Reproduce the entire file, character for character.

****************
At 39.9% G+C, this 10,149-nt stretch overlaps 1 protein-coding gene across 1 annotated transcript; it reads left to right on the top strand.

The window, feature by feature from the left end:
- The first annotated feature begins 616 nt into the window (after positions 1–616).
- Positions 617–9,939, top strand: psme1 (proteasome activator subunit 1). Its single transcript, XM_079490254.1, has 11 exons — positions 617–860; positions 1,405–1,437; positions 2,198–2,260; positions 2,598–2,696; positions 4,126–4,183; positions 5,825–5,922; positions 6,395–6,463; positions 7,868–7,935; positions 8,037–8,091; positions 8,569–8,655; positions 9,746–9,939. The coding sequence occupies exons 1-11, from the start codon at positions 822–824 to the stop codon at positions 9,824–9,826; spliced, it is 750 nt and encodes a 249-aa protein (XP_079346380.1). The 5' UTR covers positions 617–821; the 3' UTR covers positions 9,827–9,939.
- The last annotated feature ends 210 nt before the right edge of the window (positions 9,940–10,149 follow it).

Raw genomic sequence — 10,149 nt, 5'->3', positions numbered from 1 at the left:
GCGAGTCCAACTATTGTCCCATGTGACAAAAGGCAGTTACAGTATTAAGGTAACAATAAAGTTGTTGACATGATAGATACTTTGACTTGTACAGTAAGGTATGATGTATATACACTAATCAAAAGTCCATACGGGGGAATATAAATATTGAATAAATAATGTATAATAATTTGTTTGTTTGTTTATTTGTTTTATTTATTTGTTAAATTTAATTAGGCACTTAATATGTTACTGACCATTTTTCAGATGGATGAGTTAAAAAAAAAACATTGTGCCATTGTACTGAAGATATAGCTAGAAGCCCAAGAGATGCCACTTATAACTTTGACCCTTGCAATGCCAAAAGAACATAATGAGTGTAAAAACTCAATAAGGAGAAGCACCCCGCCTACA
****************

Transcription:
At 39.9% G+C, this 10,149-nt stretch overlaps 1 protein-coding gene across 1 annotated transcript; it reads left to right on the top strand.

The window, feature by feature from the left end:
- The first annotated feature begins 616 nt into the window (after positions 1–616).
- Positions 617–9,939, top strand: psme1 (proteasome activator subunit 1). Its single transcript, XM_079490254.1, has 11 exons — positions 617–860; positions 1,405–1,437; positions 2,198–2,260; positions 2,598–2,696; positions 4,126–4,183; positions 5,825–5,922; positions 6,395–6,463; positions 7,868–7,935; positions 8,037–8,091; positions 8,569–8,655; positions 9,746–9,939. The coding sequence occupies exons 1-11, from the start codon at positions 822–824 to the stop codon at positions 9,824–9,826; spliced, it is 750 nt and encodes a 249-aa protein (XP_079346380.1). The 5' UTR covers positions 617–821; the 3' UTR covers positions 9,827–9,939.
- The last annotated feature ends 210 nt before the right edge of the window (positions 9,940–10,149 follow it).

Raw genomic sequence — 10,149 nt, 5'->3', positions numbered from 1 at the left:
GCGAGTCCAACTATTGTCCCATGTGACAAAAGGCAGTTACAGTATTAAGGTAACAATAAAGTTGTTGACATGATAGATACTTTGACTTGTACAGTAAGGTATGATGTATATACACTAATCAAAAGTCCATACGGGGGAATATAAATATTGAATAAATAATGTATAATAATTTGTTTGTTTGTTTATTTGTTTTATTTATTTGTTAAATTTAATTAGGCACTTAATATGTTACTGACCATTTTTCAGATGGATGAGTTAAAAAAAAAACATTGTGCCATTGTACTGAAGATATAGCTAGAAGCCCAAGAGATGCCACTTATAACTTTGACCCTTGCAATGCCAAAAGAACATAATGAGTGTAAAAACTCAATAAGGAGAAGCACCCCGCCTACA